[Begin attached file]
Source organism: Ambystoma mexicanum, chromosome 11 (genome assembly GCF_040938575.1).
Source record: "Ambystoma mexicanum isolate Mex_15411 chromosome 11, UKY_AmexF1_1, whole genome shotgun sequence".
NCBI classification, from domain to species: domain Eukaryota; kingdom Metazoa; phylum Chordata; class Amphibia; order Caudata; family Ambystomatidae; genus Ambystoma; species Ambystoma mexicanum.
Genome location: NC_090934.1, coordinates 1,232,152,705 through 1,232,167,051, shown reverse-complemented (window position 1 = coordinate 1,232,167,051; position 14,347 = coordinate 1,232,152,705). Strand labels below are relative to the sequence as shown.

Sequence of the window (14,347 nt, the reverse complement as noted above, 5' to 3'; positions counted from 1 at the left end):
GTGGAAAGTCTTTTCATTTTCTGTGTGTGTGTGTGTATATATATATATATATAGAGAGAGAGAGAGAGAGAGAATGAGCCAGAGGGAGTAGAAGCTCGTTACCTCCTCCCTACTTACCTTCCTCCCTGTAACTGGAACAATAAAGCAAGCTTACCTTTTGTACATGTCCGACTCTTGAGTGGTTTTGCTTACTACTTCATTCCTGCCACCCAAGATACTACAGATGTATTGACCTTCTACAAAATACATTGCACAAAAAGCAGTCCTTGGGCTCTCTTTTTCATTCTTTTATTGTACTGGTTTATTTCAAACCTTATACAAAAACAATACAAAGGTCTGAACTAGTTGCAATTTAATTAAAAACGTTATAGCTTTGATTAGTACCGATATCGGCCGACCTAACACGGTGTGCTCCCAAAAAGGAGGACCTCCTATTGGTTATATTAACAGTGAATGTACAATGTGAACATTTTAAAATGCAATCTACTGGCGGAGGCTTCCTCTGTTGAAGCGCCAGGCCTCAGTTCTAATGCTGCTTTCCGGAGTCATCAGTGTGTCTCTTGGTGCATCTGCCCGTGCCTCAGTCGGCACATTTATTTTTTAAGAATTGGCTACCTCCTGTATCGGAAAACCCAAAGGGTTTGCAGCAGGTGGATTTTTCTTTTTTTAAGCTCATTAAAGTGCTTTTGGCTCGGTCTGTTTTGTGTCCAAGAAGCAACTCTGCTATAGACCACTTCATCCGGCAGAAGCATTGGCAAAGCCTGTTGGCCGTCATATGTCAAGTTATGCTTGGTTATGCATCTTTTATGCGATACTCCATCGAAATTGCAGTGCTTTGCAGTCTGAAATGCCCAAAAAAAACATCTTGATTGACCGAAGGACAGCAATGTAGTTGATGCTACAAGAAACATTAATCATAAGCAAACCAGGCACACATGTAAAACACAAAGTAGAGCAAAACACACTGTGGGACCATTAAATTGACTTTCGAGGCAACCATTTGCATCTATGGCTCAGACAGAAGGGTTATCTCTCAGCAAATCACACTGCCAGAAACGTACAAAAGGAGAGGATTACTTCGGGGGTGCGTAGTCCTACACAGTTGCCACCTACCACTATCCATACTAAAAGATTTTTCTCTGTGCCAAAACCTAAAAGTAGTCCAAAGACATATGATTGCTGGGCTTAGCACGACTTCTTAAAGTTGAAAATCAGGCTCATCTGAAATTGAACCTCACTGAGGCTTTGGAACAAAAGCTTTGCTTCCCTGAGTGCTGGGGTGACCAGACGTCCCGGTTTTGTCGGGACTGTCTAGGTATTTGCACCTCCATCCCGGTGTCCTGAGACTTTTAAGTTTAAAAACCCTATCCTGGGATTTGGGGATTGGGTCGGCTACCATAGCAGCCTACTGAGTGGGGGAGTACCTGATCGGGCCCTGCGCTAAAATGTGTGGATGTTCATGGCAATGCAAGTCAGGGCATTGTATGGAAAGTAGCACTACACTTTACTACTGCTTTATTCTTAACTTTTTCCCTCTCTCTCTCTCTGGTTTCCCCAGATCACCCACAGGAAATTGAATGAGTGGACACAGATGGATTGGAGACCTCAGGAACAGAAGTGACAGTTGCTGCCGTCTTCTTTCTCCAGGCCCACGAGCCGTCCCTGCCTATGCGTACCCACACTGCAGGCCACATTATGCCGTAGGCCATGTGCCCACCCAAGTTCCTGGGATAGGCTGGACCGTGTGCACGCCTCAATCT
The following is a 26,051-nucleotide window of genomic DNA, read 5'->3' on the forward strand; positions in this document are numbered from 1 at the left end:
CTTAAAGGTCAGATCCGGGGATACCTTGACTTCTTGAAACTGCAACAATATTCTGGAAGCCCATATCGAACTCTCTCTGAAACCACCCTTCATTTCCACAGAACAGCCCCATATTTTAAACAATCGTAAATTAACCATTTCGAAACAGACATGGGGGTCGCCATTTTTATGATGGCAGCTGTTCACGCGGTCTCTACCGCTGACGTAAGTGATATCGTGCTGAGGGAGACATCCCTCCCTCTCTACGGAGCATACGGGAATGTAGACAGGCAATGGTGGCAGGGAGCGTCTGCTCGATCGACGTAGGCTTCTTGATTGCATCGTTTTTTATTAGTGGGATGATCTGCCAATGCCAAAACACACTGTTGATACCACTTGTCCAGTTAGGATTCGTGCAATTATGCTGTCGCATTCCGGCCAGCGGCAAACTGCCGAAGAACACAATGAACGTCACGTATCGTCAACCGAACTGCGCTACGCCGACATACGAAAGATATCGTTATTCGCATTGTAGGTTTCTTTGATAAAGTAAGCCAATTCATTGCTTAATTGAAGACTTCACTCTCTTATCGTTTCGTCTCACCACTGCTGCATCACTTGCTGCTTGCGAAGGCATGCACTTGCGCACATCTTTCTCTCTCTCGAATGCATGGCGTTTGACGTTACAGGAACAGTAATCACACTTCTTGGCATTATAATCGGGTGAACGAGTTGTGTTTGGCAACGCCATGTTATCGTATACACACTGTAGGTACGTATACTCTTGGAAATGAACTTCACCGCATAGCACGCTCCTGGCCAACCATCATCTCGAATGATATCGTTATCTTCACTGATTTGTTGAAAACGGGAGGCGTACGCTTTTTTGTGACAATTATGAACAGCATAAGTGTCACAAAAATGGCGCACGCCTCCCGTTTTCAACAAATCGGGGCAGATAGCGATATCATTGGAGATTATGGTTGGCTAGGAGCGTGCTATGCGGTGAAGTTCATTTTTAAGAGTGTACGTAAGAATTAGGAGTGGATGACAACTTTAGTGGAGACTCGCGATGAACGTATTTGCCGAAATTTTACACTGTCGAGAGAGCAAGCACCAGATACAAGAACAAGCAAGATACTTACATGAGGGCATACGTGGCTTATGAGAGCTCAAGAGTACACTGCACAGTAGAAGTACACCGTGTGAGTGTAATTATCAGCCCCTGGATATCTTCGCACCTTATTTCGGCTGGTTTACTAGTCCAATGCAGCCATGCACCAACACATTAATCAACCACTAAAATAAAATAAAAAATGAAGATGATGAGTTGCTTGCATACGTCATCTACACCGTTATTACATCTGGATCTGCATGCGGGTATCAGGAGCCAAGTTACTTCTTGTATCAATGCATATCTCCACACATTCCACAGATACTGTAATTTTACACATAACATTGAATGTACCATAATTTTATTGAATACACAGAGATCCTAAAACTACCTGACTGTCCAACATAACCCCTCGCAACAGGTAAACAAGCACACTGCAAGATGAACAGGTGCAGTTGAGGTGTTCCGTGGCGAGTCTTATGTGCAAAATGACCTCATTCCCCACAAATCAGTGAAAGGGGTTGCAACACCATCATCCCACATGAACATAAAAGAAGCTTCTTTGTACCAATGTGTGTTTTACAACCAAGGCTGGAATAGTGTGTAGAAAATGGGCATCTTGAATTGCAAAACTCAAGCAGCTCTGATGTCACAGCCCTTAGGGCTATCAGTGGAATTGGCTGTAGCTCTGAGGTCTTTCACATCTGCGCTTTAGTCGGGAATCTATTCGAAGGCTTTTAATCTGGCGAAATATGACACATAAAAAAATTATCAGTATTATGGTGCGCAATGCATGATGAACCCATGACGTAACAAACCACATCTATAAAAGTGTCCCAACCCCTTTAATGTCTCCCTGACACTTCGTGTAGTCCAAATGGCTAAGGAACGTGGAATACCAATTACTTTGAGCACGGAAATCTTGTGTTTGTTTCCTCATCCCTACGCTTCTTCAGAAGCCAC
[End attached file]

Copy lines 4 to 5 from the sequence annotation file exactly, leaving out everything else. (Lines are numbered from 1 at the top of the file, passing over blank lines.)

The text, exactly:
Genome location: NC_090934.1, coordinates 1,232,152,705 through 1,232,167,051, shown reverse-complemented (window position 1 = coordinate 1,232,167,051; position 14,347 = coordinate 1,232,152,705). Strand labels below are relative to the sequence as shown.

Sequence of the window (14,347 nt, the reverse complement as noted above, 5' to 3'; positions counted from 1 at the left end):